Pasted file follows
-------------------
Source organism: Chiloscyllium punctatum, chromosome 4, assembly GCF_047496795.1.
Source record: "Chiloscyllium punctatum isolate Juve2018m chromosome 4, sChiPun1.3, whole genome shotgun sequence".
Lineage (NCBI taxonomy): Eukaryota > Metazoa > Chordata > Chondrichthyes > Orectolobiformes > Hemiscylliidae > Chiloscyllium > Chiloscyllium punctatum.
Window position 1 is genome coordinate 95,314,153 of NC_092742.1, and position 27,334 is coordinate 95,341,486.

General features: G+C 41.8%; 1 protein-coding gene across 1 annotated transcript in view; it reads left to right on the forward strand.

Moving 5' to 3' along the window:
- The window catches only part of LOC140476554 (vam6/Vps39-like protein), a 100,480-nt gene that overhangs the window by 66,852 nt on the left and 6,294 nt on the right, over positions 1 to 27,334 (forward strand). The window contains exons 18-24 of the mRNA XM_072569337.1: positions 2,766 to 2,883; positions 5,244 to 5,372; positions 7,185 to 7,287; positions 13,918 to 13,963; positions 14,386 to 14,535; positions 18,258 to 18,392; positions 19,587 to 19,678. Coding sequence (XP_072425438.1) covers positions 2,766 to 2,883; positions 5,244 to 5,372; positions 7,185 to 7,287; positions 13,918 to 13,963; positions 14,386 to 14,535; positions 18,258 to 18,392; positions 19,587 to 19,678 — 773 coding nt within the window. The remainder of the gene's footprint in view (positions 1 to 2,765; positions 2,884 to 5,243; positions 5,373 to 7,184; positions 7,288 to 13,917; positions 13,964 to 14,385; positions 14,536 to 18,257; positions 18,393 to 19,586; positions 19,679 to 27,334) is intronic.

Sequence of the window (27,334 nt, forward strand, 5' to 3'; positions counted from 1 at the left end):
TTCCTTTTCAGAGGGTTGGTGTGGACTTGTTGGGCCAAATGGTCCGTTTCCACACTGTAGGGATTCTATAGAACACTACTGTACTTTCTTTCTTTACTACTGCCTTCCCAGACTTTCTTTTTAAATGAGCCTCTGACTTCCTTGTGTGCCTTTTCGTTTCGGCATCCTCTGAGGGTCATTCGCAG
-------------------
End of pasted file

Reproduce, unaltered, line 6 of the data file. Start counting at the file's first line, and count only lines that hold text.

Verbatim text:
Moving 5' to 3' along the window: